Featherproof

by Alissa Fehlbaum

Featherproof Books is a small indie fiction press running out of Chicago, IL; it was cofounded by Zach Dodson and Johnathan Messinger in 2005. The press has a dual-focus on fiction and design and has grown rapidly over the six years of its existence—the press offers over 50 downloadable mini-books in its Light Reading series, has published twelve novels, and even developed an iPhone app, TripleQuick Fiction, which allows users to read and download stories 333 words long (or three iPhone screens in length) and also allows the user to create and submit their own short stories from their phone.

Obviously, Messinger and Dodson are no strangers to the literary world. Before starting Featherproof, Messinger was the editor of THISisGRAND, a web mag dedicated to Chicago’s mass transit station, and he still serves as the books editor for an entertainment magazine, “Time Out Chicago.” It was while working at “Time Out Chicago” that Messigner first started working with Dodson, who at was a designer for the zine at the time. Both Dodson and Messinger have published their own work via Featherproof: Messinger’s short story collection, Hiding Out, was the fourth book the press published; Dodson wrote and designed Featherproof’s sixth book, boring boring boring boring boring boring, under the nom de plume Zach Plague.

Featherproof stands under the umbrella of Publishing Group West for distribution, in the good company of McSweeney’s, Counterpoint, and Tin House, among many others.

While researching this press I couldn’t help but notice a focus on presentation. Take, for example, Featherproof’s eighth release, Scorch Atlas, by Blake Butler (see image right). The cover looks worn, there’s a library tag with the book title on the spine, and the pages of the book are meant to look crinkled, smeared, and sometimes even bloody, depending on the needs of the text. In this case, the attention to detail and illustrated accompaniments embolden the reader’s experience, but Featherproof isn’t always successful in this endeavor.

The press’s eleventh release, The Universe in Miniature in Miniature by Patrick Sommerville, is a collection short stories (plus a novella) presented in paperback. In this case, the paperback’s sleeves unfold into a diagram and illustrations of the solar system, and the included instructions urges the reader to cut out the planets and use some string to make the book into a hanging mobile (see image left). I’ve thought about making the book into the mobile only because I didn’t find the stories very captivating, but I’ve read several glowing reviews for this book and none of them mentioned making use of the book’s little craft project. I have to wonder if anyone at Featherproof really believed the consumer would choose to dismantle part of their book for the sake of an awkward looking mobile. While these gimmicks are certainly attention-grabbing, the presentation of the text often overvalues the text itself.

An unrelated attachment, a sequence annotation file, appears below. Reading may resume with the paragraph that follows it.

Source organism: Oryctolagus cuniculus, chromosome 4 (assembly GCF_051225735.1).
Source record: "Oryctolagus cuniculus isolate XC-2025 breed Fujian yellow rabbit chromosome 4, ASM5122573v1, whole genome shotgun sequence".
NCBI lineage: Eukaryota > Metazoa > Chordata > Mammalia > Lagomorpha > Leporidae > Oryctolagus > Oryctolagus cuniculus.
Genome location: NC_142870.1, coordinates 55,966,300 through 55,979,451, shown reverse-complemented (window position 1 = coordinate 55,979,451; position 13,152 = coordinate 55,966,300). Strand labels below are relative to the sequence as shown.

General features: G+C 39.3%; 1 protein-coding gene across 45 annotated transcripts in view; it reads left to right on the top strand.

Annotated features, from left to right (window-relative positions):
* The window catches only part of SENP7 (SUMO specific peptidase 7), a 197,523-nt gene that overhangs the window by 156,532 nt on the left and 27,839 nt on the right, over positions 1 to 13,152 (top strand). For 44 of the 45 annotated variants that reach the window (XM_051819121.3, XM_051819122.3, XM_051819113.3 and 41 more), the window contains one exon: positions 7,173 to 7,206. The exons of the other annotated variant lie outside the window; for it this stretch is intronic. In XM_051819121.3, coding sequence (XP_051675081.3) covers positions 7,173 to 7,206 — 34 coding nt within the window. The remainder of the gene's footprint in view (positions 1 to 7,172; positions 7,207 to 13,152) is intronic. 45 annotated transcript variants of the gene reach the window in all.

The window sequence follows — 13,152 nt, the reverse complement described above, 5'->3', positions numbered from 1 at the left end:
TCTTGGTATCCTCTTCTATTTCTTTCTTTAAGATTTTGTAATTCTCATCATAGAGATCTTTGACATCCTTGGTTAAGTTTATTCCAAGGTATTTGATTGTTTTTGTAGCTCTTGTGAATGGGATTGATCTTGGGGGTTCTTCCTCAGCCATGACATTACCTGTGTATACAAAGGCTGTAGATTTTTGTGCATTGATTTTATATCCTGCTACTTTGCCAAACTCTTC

I think a perfect example of Featherproof’s tendency to depend upon presentation is Dodson’s release, boring boring boring boring boring (see image right). Available for free viewing online at zachplague.com, boring is an amalgam of impressive fonts and graphics, none of which morph the collection of short stories into masterful works of fiction. As I flipped through the online pages and looked at the italicized phrases and bold words, the handwritten fonts and the magazine-like clippings, the words I kept coming back to were not “boring boring boring” but “overkill overkill overkill.”

That being said, in a world where print is routinely declared dead, Featherproof has managed to incorporate the written page and cyber space in new and innovative ways. Featherproof promotes their print publications in their Light Reading series by distributing excerpts or narrative tie-ins, as well as works by new, unheard authors (though Featherproof is currently closed for submissions, they usually accept short stories of 300, 1,500, or 3,000 words for their mini-books). Each mini-book is available as a .pdf and comes with instructions for printing and folding the story out on plain, 8.5 x 11 printer paper, with the press asking only for donations via Paypal for the experience. The press has also produced “storigamis” (see image left), very short stories that literally fold and unfold; these too are available for free on the Featherpoof website. All twelve of the press’s book releases are available in paper and digital versions; Dodson’s boring is an interesting read just because it’s fun to zoom in and out on the images or turn the digital pages.

My favorite Featherproof publication was their tenth release, Daddy’s, by Lindsay Hunter. Like many Featherproof releases, Daddys is a collection of short stories that prominently features images alongside the text; but I felt like this book asked the reader to focus more on the actual story itself than the presentation, an accomplishment when the text is laid out horizontally rather than the traditional left-to-right page format. The cover of the book is made to look like a tackle box (see image right) and the pictures inside the book are of objects placed within tackle box sections. The overall result is an oddly intimate read, I felt like I was deeply embedded in the personal space of the narrator, rifling through her collections of memories, and hoping all the while that I wouldn’t get caught. If Featherproof Books continues printing works like Hunter’s, I have no doubt this indie press will find itself becoming much more mainstream.

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